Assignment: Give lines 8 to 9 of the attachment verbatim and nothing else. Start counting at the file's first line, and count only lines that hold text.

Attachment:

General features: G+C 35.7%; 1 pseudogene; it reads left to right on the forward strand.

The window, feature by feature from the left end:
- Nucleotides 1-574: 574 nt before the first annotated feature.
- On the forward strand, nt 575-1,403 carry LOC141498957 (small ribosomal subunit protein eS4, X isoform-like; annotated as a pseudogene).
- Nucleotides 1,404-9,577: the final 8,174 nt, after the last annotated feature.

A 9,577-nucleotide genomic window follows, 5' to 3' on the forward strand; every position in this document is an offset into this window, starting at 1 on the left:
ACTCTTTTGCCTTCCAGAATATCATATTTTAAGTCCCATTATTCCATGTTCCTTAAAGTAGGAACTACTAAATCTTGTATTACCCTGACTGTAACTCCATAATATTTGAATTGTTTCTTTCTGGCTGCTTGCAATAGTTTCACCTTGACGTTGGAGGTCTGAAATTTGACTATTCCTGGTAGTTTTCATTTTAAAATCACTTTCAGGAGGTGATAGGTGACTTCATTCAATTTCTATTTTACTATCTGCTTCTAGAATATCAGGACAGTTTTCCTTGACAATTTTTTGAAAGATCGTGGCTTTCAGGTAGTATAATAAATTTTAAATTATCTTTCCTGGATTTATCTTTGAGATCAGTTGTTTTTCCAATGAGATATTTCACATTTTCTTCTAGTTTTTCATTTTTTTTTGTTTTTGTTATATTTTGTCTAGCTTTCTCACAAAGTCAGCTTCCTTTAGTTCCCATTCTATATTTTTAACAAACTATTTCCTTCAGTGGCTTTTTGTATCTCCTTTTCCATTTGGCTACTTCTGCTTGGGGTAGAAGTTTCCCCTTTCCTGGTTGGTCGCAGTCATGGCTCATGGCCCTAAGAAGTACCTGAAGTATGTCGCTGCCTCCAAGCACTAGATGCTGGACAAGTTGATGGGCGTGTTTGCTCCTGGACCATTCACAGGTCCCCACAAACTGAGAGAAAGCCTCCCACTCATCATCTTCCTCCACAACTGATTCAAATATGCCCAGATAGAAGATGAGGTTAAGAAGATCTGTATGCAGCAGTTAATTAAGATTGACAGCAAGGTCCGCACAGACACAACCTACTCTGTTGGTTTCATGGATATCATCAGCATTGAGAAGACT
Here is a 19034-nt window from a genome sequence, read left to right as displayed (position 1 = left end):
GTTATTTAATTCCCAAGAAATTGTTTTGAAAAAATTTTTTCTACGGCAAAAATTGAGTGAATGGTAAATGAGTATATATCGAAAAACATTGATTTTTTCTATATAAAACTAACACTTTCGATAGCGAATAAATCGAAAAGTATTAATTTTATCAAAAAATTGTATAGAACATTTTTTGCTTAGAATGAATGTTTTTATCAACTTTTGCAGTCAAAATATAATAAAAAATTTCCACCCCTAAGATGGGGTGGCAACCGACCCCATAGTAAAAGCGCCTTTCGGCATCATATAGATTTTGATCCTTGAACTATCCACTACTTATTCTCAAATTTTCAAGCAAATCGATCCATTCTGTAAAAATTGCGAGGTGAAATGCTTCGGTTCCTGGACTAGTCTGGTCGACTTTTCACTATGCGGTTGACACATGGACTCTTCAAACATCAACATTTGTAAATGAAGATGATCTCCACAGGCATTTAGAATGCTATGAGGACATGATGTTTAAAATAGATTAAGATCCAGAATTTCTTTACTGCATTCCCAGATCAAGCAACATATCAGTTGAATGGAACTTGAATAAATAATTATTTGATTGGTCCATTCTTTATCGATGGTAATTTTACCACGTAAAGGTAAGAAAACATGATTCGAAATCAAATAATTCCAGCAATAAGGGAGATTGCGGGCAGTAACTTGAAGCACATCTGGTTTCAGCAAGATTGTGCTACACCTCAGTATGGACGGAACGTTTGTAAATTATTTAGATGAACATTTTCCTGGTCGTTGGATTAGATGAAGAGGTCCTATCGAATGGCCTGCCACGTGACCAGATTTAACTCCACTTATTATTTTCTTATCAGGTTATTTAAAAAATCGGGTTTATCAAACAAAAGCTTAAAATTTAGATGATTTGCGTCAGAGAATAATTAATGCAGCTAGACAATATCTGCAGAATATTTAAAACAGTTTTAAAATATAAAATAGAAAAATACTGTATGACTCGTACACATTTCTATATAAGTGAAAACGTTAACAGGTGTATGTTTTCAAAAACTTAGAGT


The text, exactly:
Here is a 19034-nt window from a genome sequence, read left to right as displayed (position 1 = left end):
GTTATTTAATTCCCAAGAAATTGTTTTGAAAAAATTTTTTCTACGGCAAAAATTGAGTGAATGGTAAATGAGTATATATCGAAAAACATTGATTTTTTCTATATAAAACTAACACTTTCGATAGCGAATAAATCGAAAAGTATTAATTTTATCAAAAAATTGTATAGAACATTTTTTGCTTAGAATGAATGTTTTTATCAACTTTTGCAGTCAAAATATAATAAAAAATTTCCACCCCTAAGATGGGGTGGCAACCGACCCCATAGTAAAAGCGCCTTTCGGCATCATATAGATTTTGATCCTTGAACTATCCACTACTTATTCTCAAATTTTCAAGCAAATCGATCCATTCTGTAAAAATTGCGAGGTGAAATGCTTCGGTTCCTGGACTAGTCTGGTCGACTTTTCACTATGCGGTTGACACATGGACTCTTCAAACATCAACATTTGTAAATGAAGATGATCTCCACAGGCATTTAGAATGCTATGAGGACATGATGTTTAAAATAGATTAAGATCCAGAATTTCTTTACTGCATTCCCAGATCAAGCAACATATCAGTTGAATGGAACTTGAATAAATAATTATTTGATTGGTCCATTCTTTATCGATGGTAATTTTACCACGTAAAGGTAAGAAAACATGATTCGAAATCAAATAATTCCAGCAATAAGGGAGATTGCGGGCAGTAACTTGAAGCACATCTGGTTTCAGCAAGATTGTGCTACACCTCAGTATGGACGGAACGTTTGTAAATTATTTAGATGAACATTTTCCTGGTCGTTGGATTAGATGAAGAGGTCCTATCGAATGGCCTGCCACGTGACCAGATTTAACTCCACTTATTATTTTCTTATCAGGTTATTTAAAAAATCGGGTTTATCAAACAAAAGCTTAAAATTTAGATGATTTGCGTCAGAGAATAATTAATGCAGCTAGACAATATCTGCAGAATATTTAAAACAGTTTTAAAATATAAAATAGAAAAATACTGTATGACTCGTACACATTTCTATATAAGTGAAAACGTTAACAGGTGTATGTTTTCAAAAACTTAGAGT